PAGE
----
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Tsai Ing-wen Must Share the Blame for the Deterioration of Cross-Strait Relations

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The Debate | Opinion

Tsai Ing-wen Must Share the Blame for the Deterioration of Cross-Strait Relations

Back in 2011, the Obama administration caught flak for leaking its fears about then-candidate Tsai’s cross-strait policy. In retrospect, it was right to be concerned.

Tsai Ing-wen Must Share the Blame for the Deterioration of Cross-Strait Relations

Taiwan’s President Tsai Ing-wen speaks at a ceremony marking the 40th anniversary of AIT, Apr. 15, 2019.

Credit: Office of the President, ROC (Taiwan)

As the United States gears up for yet another visit by Tsai Ing-wen, Taiwan’s lame-duck president, I am reminded that someone in Taipei owes the administration of former U.S. President Barack Obama an apology.

In September 2011, Tsai visited Washington during her first presidential campaign. Her position toward mainland China prompted a high-ranking member of Obama’s team to take the unusual step of phoning the Financial Times to express the administration’s reservations about Tsai’s ability to manage ties with Beijing. Tsai’s supporters reacted with outrage and accused the U.S. of interference in Taiwan’s election. She lost that election in a landslide to incumbent President Ma Ying-jeou, but she won in her next attempt in 2016.

By any objective standard one employs, the Obama administration was proven correct. Yes, Taiwan’s economic dependence on China continues unabated (China is Taiwan’s largest trading partner). But political and security relations have cratered since Tsai was elected president.

During Ma’s tenure as president (2008-2016) relations between the two sides of the Taiwan Strait were the best since China was divided by civil war in 1949. When Ma left office in 2016, a total of 23 landmark agreements had been signed with China. The number of daily direct cross-strait flights had soared from zero to 120 and millions of mainland tourists poured into the island. Beijing also grudgingly acquiesced to Taipei’s participation as an observer in the World Health Organization (WHO) and the International Civil Aviation Organization (ICAO) after an absence of 38 years and 42 years, respectively.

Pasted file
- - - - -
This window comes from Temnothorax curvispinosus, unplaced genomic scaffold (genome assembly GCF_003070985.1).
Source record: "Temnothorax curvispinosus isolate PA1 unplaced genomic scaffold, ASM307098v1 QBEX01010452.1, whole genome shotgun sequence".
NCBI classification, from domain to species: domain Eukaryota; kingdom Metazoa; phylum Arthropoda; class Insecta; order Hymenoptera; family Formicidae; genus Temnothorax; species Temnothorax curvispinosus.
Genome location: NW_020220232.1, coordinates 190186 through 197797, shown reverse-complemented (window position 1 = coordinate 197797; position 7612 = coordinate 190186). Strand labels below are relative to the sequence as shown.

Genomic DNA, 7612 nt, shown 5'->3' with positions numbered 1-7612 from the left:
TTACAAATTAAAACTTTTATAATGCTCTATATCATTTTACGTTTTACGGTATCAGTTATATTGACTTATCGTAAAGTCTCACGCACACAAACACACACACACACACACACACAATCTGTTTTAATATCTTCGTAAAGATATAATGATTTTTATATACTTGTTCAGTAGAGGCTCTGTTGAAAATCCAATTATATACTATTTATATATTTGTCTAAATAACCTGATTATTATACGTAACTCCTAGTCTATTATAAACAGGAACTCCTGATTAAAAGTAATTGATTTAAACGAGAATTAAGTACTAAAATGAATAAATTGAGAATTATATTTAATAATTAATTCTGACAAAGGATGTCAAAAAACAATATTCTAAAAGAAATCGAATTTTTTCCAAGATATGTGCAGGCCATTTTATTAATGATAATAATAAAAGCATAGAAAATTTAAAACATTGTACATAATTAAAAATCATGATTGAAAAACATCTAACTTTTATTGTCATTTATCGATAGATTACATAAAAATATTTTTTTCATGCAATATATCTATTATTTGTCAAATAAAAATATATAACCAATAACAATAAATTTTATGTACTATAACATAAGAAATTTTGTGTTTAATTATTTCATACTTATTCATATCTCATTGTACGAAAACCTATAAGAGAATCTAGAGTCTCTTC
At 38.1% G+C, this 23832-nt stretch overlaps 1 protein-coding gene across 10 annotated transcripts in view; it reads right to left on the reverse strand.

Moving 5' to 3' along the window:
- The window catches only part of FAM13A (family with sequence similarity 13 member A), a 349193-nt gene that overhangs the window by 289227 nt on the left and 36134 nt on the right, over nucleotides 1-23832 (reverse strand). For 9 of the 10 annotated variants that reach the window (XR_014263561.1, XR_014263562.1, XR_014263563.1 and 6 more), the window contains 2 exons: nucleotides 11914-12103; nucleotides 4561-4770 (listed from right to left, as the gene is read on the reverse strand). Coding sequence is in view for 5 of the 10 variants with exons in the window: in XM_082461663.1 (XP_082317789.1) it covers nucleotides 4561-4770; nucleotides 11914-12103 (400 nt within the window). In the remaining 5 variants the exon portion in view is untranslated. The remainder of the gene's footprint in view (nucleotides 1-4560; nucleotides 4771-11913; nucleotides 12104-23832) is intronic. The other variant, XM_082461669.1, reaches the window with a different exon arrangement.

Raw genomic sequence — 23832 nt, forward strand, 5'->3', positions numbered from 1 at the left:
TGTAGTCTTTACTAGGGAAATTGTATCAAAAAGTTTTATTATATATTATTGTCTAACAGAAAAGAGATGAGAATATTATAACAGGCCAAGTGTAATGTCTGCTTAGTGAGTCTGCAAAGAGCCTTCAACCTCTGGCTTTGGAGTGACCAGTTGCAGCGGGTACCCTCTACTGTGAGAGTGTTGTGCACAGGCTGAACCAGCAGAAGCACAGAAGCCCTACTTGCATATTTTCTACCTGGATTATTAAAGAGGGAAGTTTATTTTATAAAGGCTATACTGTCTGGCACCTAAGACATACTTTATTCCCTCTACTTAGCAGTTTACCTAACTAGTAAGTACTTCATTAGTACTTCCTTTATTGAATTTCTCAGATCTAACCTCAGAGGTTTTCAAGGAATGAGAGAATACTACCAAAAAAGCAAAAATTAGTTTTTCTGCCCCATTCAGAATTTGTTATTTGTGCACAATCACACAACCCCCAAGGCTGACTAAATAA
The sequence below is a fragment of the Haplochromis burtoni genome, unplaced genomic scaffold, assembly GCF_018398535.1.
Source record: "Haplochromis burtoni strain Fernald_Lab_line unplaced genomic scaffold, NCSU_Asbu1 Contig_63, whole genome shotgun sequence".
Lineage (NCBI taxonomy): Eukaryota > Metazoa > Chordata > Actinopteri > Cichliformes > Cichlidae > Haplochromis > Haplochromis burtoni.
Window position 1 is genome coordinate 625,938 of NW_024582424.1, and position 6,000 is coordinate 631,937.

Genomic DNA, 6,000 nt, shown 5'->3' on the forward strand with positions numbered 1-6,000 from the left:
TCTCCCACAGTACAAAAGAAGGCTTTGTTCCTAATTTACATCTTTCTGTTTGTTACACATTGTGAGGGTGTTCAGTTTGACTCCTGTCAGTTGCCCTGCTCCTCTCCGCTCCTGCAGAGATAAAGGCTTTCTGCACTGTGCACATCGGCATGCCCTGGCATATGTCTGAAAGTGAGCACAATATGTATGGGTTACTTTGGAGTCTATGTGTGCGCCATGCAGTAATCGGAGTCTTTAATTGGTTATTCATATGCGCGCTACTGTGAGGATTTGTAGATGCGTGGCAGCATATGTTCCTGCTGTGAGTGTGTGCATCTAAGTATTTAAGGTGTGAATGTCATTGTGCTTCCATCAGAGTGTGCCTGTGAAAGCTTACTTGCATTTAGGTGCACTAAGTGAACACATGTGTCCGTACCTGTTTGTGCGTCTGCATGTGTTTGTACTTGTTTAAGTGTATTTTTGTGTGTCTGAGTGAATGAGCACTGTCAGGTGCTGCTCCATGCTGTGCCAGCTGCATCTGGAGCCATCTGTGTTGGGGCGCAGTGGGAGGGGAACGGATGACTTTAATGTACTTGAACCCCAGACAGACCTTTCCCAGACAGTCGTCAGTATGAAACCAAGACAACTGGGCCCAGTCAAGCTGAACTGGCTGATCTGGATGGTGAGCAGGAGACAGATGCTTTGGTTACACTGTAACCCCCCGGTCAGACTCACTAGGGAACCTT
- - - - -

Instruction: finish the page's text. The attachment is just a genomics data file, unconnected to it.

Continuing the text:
Moreover, the two sides agreed to a diplomatic truce whereby they stopped stealing each other’s diplomatic allies. No country switched diplomatic relations from Taipei to Beijing from Ma’s election in 2008 until March 17, 2016 – all such efforts were rebuffed. Interestingly, Gambia dumped Taipei in 2013, but Beijing refused to establish ties with it.

As the United States is Taiwan’s only potential security partner, it is especially noteworthy for Americans to understand that the Taiwan Strait was no longer considered a “flashpoint for conflict” during Ma’s administration. In fact, I asked one of Taiwan’s diplomats about the chances for conflict on the sidelines of an academic meeting at the time.  He replied, “Zero.”

So, how has Tsai’s administration handled relations with Beijing? Much ink already has been spilled elsewhere discussing China’s belligerent saber rattling and the warplanes and ships that the People’s Liberation Army now sends across the median line of the Taiwan Strait, an unofficial boundary once tacitly accepted by both sides. This is the stuff that grabs headlines. Suffice it to say that the Economist was on target when it described the Taiwan Strait as “the most dangerous place on earth” in 2021.

As for Taiwan’s participation in international organizations, the Tsai administration’s record is dismal. Doors partially opened prior to her election have been slammed shut. This proved to be especially unfortunate for both Taiwan and the global community during the COVID-19 epidemic.

What about the diplomatic truce? For all practical purposes, Tsai killed it during a televised debate on December 27, 2015, when she declared that the government’s diplomats had “lost their direction in the past eight years of diplomatic truce and have lost their efficiency and competitiveness.” She boasted that she would transform them into “combat ready” diplomats.  Thus far, Tsai’s “combat” team has overseen the loss of nine diplomatic partners (only 13 remain).

Why did Ma succeed where Tsai failed? The key to Ma’s success was his adherence to the “1992 Consensus,” an understanding reached 30 years ago. Under the consensus, both Taipei and Beijing appeared to accept the principle of “one China,” but each side holds its own interpretation of what that means.

Ma never agreed that Taiwan falls under Beijing’s jurisdiction. Rather, he emphasized that “in this case, our interpretation of ‘one China’ is the Republic of China.” Moreover, he promised to follow a “three noes” approach to relations with Beijing: no unification, no independence, and no war. Beijing could live with this position, so relations warmed.

The Tsai administration’s preferred narrative is that Beijing bullies the island because it is a democracy. This resonates well with Taiwan’s friends in the U.S. Congress and media. But this is nonsense. Taiwan has been a democracy for decades. The problem is that the Tsai administration unilaterally junked the “1992 Consensus.” And some in her administration make noises about no longer being Chinese or a part of China. This move is analogous to South Korea suddenly claiming it’s no longer Korean.

Beijing’s reaction was predictable. In fact, even members of her own political party warned her about the fallout.

Everyone knows that it takes two to fight. Beijing must share the blame for the current state of cross-strait relations. Still, it is clear that someone in Taipei owes the Obama administration an apology, because the Tsai administration has definitely mismanaged relations with Beijing.